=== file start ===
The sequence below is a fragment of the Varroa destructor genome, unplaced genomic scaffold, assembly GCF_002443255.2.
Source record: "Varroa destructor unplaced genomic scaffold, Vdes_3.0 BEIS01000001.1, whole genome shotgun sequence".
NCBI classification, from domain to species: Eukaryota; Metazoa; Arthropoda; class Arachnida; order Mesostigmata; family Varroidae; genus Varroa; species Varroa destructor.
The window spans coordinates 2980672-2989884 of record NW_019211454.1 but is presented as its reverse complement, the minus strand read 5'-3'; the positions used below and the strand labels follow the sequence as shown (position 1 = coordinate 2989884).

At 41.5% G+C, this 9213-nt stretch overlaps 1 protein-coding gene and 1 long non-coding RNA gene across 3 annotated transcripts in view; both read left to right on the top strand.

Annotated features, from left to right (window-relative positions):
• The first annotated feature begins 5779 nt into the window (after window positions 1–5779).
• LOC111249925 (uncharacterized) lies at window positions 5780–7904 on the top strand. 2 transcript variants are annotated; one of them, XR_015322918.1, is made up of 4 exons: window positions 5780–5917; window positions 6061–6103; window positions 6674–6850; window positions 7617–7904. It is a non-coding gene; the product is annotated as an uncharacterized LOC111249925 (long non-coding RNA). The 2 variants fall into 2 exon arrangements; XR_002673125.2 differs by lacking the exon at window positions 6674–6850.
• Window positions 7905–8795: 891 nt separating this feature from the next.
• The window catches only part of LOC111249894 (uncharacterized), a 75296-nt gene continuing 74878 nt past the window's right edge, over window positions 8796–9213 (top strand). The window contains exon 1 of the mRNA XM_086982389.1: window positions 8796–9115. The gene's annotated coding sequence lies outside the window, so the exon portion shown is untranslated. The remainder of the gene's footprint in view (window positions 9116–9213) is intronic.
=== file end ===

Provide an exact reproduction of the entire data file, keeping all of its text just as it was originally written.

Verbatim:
The sequence below is a fragment of the Varroa destructor genome, unplaced genomic scaffold, assembly GCF_002443255.2.
Source record: "Varroa destructor unplaced genomic scaffold, Vdes_3.0 BEIS01000001.1, whole genome shotgun sequence".
NCBI classification, from domain to species: Eukaryota; Metazoa; Arthropoda; class Arachnida; order Mesostigmata; family Varroidae; genus Varroa; species Varroa destructor.
The window spans coordinates 2980672-2989884 of record NW_019211454.1 but is presented as its reverse complement, the minus strand read 5'-3'; the positions used below and the strand labels follow the sequence as shown (position 1 = coordinate 2989884).

At 41.5% G+C, this 9213-nt stretch overlaps 1 protein-coding gene and 1 long non-coding RNA gene across 3 annotated transcripts in view; both read left to right on the top strand.

Annotated features, from left to right (window-relative positions):
• The first annotated feature begins 5779 nt into the window (after window positions 1–5779).
• LOC111249925 (uncharacterized) lies at window positions 5780–7904 on the top strand. 2 transcript variants are annotated; one of them, XR_015322918.1, is made up of 4 exons: window positions 5780–5917; window positions 6061–6103; window positions 6674–6850; window positions 7617–7904. It is a non-coding gene; the product is annotated as an uncharacterized LOC111249925 (long non-coding RNA). The 2 variants fall into 2 exon arrangements; XR_002673125.2 differs by lacking the exon at window positions 6674–6850.
• Window positions 7905–8795: 891 nt separating this feature from the next.
• The window catches only part of LOC111249894 (uncharacterized), a 75296-nt gene continuing 74878 nt past the window's right edge, over window positions 8796–9213 (top strand). The window contains exon 1 of the mRNA XM_086982389.1: window positions 8796–9115. The gene's annotated coding sequence lies outside the window, so the exon portion shown is untranslated. The remainder of the gene's footprint in view (window positions 9116–9213) is intronic.